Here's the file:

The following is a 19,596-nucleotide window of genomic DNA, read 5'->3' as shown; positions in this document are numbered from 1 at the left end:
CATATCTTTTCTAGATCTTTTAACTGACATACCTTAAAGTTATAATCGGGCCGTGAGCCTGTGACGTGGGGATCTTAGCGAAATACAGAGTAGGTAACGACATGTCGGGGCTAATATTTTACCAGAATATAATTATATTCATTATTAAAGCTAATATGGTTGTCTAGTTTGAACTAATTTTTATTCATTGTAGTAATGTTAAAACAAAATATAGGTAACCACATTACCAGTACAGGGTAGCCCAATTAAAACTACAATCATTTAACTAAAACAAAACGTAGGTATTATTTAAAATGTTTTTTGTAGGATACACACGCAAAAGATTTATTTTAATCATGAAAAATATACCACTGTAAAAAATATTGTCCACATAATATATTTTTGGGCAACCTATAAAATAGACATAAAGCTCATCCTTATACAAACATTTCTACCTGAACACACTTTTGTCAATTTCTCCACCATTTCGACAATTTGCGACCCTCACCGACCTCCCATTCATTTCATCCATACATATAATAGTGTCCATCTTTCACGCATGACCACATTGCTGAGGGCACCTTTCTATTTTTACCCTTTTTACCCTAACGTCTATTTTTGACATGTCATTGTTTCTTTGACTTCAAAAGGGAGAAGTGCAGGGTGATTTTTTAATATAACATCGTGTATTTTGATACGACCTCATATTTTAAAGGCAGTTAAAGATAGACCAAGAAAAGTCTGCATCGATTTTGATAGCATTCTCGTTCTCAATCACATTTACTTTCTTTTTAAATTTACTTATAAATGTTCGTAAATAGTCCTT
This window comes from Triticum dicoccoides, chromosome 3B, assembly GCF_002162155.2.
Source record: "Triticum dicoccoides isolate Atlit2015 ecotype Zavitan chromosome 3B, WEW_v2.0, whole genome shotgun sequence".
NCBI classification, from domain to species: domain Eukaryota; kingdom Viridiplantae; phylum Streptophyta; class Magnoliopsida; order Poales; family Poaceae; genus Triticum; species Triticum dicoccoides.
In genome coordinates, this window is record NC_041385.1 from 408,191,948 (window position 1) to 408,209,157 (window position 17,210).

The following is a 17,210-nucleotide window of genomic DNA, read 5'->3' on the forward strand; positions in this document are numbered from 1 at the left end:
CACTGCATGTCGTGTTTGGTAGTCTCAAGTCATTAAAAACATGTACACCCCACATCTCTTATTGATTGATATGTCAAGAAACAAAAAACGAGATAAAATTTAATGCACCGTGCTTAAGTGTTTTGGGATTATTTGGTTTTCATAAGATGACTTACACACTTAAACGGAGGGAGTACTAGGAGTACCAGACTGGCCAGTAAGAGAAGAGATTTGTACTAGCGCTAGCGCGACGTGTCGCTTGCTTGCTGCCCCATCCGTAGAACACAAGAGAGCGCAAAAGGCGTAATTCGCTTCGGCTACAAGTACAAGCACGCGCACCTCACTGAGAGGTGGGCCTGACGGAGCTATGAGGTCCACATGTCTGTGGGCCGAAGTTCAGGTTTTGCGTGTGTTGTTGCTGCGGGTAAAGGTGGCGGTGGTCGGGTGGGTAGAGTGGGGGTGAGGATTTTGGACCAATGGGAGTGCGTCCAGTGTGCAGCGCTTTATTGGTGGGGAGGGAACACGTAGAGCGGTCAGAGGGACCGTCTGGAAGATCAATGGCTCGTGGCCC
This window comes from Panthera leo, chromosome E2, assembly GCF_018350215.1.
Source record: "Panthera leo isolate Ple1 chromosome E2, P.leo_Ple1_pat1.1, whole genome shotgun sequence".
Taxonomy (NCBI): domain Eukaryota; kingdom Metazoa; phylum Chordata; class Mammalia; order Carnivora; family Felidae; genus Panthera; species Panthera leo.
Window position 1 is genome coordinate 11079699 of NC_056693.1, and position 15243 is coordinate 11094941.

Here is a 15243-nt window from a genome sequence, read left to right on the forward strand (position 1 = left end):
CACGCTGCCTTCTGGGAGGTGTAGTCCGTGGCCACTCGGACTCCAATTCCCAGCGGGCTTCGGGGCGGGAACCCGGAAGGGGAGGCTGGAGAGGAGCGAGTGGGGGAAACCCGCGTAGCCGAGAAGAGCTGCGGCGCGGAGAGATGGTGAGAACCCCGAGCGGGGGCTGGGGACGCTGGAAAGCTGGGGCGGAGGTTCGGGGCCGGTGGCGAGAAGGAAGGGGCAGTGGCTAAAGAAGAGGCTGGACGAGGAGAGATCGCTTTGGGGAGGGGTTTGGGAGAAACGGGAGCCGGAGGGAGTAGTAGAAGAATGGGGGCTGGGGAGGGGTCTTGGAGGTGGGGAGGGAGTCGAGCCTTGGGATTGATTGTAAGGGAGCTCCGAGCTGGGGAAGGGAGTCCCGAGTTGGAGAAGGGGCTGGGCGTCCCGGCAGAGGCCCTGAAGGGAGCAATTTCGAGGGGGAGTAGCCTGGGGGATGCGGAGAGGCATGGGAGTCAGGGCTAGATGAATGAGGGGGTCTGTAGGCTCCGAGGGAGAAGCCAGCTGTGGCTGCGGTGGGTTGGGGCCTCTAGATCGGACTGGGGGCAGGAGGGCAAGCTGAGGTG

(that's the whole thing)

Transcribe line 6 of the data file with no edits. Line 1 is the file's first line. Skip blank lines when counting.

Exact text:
In genome coordinates, this window is record NC_041385.1 from 408,191,948 (window position 1) to 408,209,157 (window position 17,210).